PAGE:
Olaf Merk explains why mutualising assets is a win-win for neighbouring terminals
There is a lot of excitement about the so-called “sharing economy”. Its simplicity is its genius: money is made by intelligently mutualising assets. The advantage for companies: there is less need for investments in assets. The oft-given example of a sharing economy is Uber.
Shipping is not usually associated with such cool things. At almost every shipping conference, people talk about the mysterious Uber of shipping that will come and disrupt nearly everything. Many of us seem to be waiting for the sexy sharing economy to finally meet the rusty shipping industry.
Yet, container shipping is already a sharing economy. Almost all global carriers share slots via vessel sharing agreements, also called alliances. Just three alliances have a 95% market share on the important East-West container trades. With its extremely high entry barriers, container shipping’s vessel sharing agreements might be the closest that sector will get to a sharing economy. However, this is disruptive enough and will have radical consequences for the way ports are governed.
Over the last decades, most countries have moved towards a landlord port model. In this model cargo handling operations are left to private operators that invest in cranes, equipment and hire port workers, leaving the public port authority as the landlord, giving out concessions, and determining the rules and investments in common infrastructures. However, times have changed and the landlord port model is much less logical in a world of strong alliances and the mega ships.
Why? Mega ships bring large cargo peaks that require the deployment of many cranes, equipment and workers – more than would be needed for smaller ships, even if the cargo amounts remain the same. So, there is less return on investment. Also, as there are only three major alliances, losing one or two alliances to a neighbouring terminal becomes a matter of life and death. Thus, terminals might feel forced to make investments that do not make financial sense for them, as the alternative would be to lose a third, half or all of their cargo, equating to huge losses.
It is an impossible dilemma, but here the sharing economy offers a solution. Mutualising the assets of terminals in the same port could be a way out of the dilemma. A common pool of cranes, yard equipment, yard space and labour in every port could be used by the terminals only at the moment of need, ie the peak and not at other times. Such asset sharing agreements could help to better utilise port terminal assets, just like vessel sharing agreements help shipping companies to better utilise their ships. This shared terminal assets model would arguably work best in terminals with adjacent quay lines and yards, so that mutualisation is possible at no other cost than taking out the fence between the terminals, allowing a free flow of gantry cranes and yard equipment. In cases where the sharing of equipment is problematic the mutualisation of other assets, such as joint container depots and a labour pool, could help the utilisation of terminals.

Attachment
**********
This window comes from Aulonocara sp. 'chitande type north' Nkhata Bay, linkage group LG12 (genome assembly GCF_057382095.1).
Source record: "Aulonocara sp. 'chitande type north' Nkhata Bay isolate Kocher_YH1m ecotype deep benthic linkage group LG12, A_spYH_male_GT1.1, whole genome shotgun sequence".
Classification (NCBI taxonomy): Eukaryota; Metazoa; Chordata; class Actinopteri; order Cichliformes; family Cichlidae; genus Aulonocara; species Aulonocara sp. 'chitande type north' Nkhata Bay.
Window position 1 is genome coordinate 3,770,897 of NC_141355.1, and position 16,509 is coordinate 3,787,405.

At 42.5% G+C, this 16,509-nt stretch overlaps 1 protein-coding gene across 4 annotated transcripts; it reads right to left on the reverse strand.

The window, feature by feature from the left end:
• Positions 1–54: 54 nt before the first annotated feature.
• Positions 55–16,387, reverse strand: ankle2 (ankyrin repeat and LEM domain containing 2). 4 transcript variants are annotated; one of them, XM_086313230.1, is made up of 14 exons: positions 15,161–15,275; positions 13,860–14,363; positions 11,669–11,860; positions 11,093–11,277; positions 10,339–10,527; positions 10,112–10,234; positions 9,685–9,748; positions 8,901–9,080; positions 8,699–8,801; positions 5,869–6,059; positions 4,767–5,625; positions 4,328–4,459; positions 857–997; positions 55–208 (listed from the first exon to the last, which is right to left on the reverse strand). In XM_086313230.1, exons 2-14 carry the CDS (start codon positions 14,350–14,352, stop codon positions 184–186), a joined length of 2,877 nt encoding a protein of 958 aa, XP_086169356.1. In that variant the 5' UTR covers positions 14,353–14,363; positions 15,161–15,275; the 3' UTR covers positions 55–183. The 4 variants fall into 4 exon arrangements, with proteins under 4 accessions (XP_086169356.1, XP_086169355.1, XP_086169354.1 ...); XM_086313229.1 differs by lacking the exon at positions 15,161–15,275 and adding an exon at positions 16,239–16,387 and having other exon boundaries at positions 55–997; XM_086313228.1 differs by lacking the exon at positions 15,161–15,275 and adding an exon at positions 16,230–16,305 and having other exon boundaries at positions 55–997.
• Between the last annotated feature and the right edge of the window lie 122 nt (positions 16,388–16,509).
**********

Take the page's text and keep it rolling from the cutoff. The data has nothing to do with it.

The logical outcome of such a development could be the emergence of a new port governance model, some sort of a private tool-port, in which a joint organisation of the port terminal operators can plan the deployment of common tools (equipment, labour, yard space) in that port. There is still competition, but there is also co-operation – to the benefit of all.
We will need a test case, to show that this can work. Ideally a port where all terminal leases expire at around the same period and where mutualisation of assets is physically possible. Did I hear someone say Buenos Aires?
Ultimately the feasibility of the new model depends on whether regulators will be willing to loosen anti-trust legislation for port terminals. Such exemptions exist for liner shipping, so why not for the terminal business? Policy coherence would require that both lines and terminal operators have such an exemption, or neither of them. Allowing the sharing economy in container shipping but not in container terminals is untenable and deserves revision.
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